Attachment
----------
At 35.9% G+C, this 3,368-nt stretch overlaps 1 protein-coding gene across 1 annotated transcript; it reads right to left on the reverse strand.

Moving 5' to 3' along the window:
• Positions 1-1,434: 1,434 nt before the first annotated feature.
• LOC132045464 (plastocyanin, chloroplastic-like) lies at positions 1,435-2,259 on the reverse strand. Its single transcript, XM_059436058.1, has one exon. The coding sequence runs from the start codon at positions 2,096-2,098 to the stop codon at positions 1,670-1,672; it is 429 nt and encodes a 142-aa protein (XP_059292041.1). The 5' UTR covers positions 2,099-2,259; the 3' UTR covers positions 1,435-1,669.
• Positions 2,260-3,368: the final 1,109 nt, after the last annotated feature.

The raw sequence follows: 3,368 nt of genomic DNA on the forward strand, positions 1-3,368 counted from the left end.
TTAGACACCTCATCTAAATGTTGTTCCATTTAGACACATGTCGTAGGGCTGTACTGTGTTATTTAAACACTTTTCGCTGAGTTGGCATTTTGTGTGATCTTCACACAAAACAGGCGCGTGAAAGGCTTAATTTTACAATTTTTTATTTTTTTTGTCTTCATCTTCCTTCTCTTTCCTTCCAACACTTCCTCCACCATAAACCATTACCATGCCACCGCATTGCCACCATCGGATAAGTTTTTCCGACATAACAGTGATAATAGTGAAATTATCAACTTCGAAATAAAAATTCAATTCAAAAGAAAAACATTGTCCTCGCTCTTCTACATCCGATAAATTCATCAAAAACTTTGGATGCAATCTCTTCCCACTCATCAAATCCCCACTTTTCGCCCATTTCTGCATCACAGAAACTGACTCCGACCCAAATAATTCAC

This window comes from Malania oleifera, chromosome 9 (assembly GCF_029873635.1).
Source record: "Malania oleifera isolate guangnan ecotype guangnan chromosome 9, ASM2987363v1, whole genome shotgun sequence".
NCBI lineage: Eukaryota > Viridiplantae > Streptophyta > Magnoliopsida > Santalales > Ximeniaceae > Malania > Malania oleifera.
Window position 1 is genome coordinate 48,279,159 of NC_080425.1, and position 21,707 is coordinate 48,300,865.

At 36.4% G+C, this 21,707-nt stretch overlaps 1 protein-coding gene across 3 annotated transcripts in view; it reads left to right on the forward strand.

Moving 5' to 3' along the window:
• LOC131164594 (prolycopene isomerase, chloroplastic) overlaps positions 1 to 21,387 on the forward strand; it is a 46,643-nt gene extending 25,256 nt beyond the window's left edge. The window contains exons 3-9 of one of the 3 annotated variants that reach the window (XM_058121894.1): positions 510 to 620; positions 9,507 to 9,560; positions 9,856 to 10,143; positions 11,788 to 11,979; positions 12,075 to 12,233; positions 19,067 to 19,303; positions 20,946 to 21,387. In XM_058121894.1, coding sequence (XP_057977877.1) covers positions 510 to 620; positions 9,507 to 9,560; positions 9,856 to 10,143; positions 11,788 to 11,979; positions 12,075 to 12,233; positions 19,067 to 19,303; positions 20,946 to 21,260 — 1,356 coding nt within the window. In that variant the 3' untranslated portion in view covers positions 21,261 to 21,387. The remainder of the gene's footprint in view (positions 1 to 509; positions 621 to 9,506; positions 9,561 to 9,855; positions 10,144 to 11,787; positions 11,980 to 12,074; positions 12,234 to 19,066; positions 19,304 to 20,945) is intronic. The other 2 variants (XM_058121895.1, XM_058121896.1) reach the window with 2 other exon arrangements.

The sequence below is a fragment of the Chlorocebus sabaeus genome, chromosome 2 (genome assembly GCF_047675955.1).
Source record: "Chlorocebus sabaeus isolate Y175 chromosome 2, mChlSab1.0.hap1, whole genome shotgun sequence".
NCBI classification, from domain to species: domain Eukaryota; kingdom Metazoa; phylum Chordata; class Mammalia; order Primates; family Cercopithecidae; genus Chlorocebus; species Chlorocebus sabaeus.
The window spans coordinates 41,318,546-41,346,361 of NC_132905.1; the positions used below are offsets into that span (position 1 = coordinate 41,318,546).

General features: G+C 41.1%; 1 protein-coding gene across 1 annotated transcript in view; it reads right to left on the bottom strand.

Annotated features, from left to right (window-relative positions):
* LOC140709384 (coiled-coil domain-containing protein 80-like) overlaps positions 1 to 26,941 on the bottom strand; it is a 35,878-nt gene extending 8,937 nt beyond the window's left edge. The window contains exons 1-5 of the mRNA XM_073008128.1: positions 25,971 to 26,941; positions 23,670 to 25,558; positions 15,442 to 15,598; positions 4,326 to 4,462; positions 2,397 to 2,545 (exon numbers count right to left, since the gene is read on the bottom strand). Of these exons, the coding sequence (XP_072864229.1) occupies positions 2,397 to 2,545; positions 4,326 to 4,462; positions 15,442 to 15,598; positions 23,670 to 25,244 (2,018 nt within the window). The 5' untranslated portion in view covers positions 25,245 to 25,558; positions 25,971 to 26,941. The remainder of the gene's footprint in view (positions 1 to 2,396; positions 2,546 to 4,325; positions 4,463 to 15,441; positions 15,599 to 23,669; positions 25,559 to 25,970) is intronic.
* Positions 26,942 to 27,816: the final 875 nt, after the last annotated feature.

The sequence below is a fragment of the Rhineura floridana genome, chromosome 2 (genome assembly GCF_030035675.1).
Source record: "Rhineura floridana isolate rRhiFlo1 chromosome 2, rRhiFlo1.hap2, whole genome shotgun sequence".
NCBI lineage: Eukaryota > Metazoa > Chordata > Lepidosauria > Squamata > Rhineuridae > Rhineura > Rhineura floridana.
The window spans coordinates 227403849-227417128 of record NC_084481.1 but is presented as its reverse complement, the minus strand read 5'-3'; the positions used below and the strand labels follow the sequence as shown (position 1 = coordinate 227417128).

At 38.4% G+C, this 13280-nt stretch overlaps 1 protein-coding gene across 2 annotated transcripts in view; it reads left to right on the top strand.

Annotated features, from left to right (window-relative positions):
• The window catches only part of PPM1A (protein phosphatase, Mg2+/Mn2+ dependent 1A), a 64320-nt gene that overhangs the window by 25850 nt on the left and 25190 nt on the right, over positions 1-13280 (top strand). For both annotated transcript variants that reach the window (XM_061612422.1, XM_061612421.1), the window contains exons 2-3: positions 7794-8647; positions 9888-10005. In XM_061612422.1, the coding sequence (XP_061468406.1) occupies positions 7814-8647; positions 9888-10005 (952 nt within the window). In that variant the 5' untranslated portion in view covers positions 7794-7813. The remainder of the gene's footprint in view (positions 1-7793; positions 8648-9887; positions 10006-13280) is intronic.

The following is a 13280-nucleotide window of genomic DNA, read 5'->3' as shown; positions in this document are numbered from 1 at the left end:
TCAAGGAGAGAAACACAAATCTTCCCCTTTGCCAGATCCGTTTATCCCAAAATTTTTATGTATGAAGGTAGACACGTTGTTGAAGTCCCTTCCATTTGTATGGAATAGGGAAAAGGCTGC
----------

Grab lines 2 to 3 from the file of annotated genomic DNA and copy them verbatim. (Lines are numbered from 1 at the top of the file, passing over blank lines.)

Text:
Moving 5' to 3' along the window:
• Positions 1-1,434: 1,434 nt before the first annotated feature.